State Bank

 A state bank is a public institution with a mission of partnering with private financial institutions to help increase lending to small businesses and small farmers. North Dakota created its state bank in 1919 in response to a credit crisis that threatened its agricultural economy. North Dakota now has the lowest unemployment rate in the country and healthy revenue. 

The Problem

The United States is experiencing the greatest drop in lending since the Great Depression. (Wall Street Journal, “Lending Falls at Epic Pace,” Feb. 24, 2010.) Large out-of-state banks have cut off affordable credit for many small businesses. As a result,  too many businesses have been left with no way of purchasing inventory, conducting marketing, or following up on expansion plans. A state bank will help solve the credit crunch by supporting Main Street lending. 

Why Pass it

1.Job Creation/Retention. Estimates show that a state bank could help create or retain about 3,500 additional small business jobs in Maine due to increased loan activity through bank participation loans from a state bank at full lending capacity, and that during the recent recession around 600-800 jobs would have been created or retained due to stabilized lending. 

2.New Lending. BND helped to sustain a loan to asset ratio for North Dakota banks – a key measure of direct economic impact – by mitigating the effects of the recession on lending, resulting in reductions of 34%-50% less than comparable states. In Maine, this would have resulted in roughly 1.04 to 1.36 percentage points greater loan to asset ratios during the current economic downturn. It is also estimated that a state bank in Maine could generate roughly 8% or about $1.1B in total new lending activity and $220M in small business loans due to bank participation. 

3.New Revenue. A Maine State Bank could generate dividends for the state starting in year 3, and a bank capitalized at $100M—and conservatively run—could pay total accumulated dividends to the state’s General Fund or Rainy Day Fund of $39M after 10 years, $126M after 20 years, $346M after 30 years, and $708M after 40 years. 

4.Return on Equity. A Maine State Bank would have a positive Return on Equity (ROE) to the state (including all costs) within 4 years with prudent banking practices.  

Addressing Common Concerns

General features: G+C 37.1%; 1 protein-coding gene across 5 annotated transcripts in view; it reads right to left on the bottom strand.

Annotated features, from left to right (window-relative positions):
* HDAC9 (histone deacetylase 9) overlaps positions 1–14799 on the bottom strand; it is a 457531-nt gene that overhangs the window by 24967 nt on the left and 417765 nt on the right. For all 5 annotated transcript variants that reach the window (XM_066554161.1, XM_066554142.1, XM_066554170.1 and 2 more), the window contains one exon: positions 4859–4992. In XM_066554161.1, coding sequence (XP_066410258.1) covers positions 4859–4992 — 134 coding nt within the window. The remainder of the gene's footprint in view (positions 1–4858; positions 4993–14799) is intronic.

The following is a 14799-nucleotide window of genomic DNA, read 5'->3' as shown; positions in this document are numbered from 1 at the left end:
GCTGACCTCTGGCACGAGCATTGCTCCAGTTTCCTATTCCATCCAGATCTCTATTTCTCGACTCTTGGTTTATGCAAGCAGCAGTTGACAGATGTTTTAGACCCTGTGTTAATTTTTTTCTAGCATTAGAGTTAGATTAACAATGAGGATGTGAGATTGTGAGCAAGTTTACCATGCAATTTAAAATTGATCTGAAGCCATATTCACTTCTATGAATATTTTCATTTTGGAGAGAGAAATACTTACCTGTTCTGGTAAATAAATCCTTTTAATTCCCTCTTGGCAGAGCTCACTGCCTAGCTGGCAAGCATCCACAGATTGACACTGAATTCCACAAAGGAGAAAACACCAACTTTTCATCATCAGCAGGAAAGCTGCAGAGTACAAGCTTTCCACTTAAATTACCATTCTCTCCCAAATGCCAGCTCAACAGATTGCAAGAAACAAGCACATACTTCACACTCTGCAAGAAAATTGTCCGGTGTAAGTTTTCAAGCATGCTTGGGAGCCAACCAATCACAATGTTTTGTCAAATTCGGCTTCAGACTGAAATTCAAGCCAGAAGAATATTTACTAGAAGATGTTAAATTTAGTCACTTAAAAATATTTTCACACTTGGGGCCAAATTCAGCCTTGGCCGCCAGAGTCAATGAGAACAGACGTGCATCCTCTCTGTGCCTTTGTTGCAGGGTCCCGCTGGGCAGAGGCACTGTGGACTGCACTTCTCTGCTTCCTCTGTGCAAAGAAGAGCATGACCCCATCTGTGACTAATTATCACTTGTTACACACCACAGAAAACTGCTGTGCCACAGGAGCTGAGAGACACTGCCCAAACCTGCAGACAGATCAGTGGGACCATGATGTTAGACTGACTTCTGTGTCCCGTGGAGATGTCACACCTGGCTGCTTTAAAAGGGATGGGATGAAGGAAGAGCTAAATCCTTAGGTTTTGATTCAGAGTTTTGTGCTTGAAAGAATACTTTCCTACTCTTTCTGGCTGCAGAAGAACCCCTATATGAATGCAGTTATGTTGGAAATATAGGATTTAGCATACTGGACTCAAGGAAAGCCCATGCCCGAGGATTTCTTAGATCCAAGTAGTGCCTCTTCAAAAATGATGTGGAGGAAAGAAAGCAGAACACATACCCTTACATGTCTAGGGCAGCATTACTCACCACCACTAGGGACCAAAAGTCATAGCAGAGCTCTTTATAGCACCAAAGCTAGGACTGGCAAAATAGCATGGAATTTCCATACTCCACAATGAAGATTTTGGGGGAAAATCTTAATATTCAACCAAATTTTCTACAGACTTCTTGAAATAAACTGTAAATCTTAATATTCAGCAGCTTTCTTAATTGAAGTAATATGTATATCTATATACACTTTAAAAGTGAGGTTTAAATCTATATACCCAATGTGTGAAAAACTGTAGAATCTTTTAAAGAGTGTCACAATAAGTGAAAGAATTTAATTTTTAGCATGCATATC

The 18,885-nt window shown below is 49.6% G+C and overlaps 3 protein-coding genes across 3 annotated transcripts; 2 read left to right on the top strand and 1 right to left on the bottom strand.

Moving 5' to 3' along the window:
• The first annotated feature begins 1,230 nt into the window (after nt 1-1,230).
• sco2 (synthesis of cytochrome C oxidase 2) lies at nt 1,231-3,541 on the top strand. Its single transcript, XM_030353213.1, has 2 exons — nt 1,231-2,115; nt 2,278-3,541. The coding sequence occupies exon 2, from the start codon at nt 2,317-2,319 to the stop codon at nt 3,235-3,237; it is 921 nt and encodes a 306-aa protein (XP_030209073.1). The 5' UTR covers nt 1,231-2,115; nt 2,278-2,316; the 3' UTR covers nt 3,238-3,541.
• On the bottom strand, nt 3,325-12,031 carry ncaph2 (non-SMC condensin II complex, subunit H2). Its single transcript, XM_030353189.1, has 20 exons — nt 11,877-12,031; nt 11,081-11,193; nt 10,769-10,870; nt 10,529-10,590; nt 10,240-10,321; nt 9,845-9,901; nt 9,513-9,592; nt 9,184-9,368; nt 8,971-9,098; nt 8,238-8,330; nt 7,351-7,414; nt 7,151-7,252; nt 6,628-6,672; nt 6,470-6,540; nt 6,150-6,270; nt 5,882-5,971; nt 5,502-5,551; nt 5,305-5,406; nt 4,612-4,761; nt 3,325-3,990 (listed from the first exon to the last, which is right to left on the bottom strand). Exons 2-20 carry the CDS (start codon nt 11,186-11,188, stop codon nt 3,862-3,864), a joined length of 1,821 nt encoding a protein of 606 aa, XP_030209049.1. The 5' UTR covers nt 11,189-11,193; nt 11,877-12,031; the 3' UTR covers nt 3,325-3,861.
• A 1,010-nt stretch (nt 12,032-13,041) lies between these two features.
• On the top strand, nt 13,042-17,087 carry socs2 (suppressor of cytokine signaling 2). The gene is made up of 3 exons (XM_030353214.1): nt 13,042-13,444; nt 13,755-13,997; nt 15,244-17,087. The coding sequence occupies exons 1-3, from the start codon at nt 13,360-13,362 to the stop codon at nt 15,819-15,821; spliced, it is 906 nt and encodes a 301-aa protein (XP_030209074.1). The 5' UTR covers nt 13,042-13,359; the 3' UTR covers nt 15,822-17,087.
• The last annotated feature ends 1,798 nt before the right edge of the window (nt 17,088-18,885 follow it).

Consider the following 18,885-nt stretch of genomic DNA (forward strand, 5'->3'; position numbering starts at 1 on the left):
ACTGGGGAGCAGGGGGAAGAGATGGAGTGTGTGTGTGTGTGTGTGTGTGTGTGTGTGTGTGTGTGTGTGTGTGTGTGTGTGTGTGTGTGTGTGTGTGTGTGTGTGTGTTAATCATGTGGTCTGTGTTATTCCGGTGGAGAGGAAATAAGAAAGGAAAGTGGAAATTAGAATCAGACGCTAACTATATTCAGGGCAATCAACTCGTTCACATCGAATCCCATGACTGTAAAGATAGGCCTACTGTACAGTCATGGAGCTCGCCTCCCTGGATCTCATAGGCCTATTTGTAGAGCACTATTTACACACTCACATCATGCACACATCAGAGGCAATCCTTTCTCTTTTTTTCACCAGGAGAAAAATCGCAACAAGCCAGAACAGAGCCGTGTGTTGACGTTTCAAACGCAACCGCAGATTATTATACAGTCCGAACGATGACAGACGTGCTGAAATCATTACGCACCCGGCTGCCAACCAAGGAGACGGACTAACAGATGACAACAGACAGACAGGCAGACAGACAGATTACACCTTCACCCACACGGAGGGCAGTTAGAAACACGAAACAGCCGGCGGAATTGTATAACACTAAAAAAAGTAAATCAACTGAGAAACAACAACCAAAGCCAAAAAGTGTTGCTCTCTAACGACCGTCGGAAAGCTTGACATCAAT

1.State bank legislation would prohibit state banks from taking any private deposits.It is true that private banks would no longer receive short-term state deposits, but considering that most community banks receive little of this money to begin with and that many states are still requiring 100% to 110% collateral for these funds it is unlikely to have a great effect on private bank profits. Also, a state bank in the model of the Bank of North Dakota would not only not take local and municipal deposits, but would help local community banks secure these deposits through letters of credit.  

2.While a state bank could be set-up to originate loans, the Bank of North Dakota, as well as most proposed state banks, requires the state bank to operate in a participatory manner. In most cases a state bank would make participation loans with the private banks acting as the originators and servicers of those loans. The Bank of North Dakota does service some residential mortgages, but this is only after a local lender originates the loan and sells it to the Bank of North Dakota for servicing.

3.A State Bank does not add any regulatory hurdles to private banks. A state bank is NOT a financial bailout to private banks, a la TARP. Due to the prudent banking practices of a state bank (which is not pushed into risky lending instruments by stockholder-driven profit-maximization), we would expect that the private banking market would be affected by positive, stabilizing market-driven forces.

4.There is no set minimum for start-up capital. Of course, a state bank would need to sustain its capital adequacy, so depending on how much state deposits will be held at the state bank, this could drive the capital needs. It seems likely that there will be a transition stage where the state bank’s participation loan portfolio grows and there are arguments for growing the capital at a similar rate. Ultimately, a state bank can be thought of as an economic engine that will be greatly impacted by the inflow of state deposits and reinvestment of profits into state bank capital. CSI analysis shows that even after accounting for debt service obligations due to start-up capital, a state bank would still be profitable after a few years and a strong economic tool for a state.

Sources and Links to more information

Maine State Bank Analysis: